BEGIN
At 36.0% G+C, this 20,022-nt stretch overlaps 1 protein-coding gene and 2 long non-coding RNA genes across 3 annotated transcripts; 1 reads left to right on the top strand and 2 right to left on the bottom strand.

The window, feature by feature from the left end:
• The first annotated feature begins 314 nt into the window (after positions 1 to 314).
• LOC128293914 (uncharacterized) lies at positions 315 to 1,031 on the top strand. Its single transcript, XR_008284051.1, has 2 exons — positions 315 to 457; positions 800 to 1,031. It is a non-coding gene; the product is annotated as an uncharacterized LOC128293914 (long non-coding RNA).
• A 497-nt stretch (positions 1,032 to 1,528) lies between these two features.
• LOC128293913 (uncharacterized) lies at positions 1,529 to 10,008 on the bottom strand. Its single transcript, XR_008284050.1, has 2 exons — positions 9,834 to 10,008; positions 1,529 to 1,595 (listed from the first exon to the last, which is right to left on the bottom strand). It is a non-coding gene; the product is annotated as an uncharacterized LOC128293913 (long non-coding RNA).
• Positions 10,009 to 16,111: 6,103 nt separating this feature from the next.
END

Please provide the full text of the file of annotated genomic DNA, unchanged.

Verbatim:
At 36.0% G+C, this 20,022-nt stretch overlaps 1 protein-coding gene and 2 long non-coding RNA genes across 3 annotated transcripts; 1 reads left to right on the top strand and 2 right to left on the bottom strand.

The window, feature by feature from the left end:
• The first annotated feature begins 314 nt into the window (after positions 1 to 314).
• LOC128293914 (uncharacterized) lies at positions 315 to 1,031 on the top strand. Its single transcript, XR_008284051.1, has 2 exons — positions 315 to 457; positions 800 to 1,031. It is a non-coding gene; the product is annotated as an uncharacterized LOC128293914 (long non-coding RNA).
• A 497-nt stretch (positions 1,032 to 1,528) lies between these two features.
• LOC128293913 (uncharacterized) lies at positions 1,529 to 10,008 on the bottom strand. Its single transcript, XR_008284050.1, has 2 exons — positions 9,834 to 10,008; positions 1,529 to 1,595 (listed from the first exon to the last, which is right to left on the bottom strand). It is a non-coding gene; the product is annotated as an uncharacterized LOC128293913 (long non-coding RNA).
• Positions 10,009 to 16,111: 6,103 nt separating this feature from the next.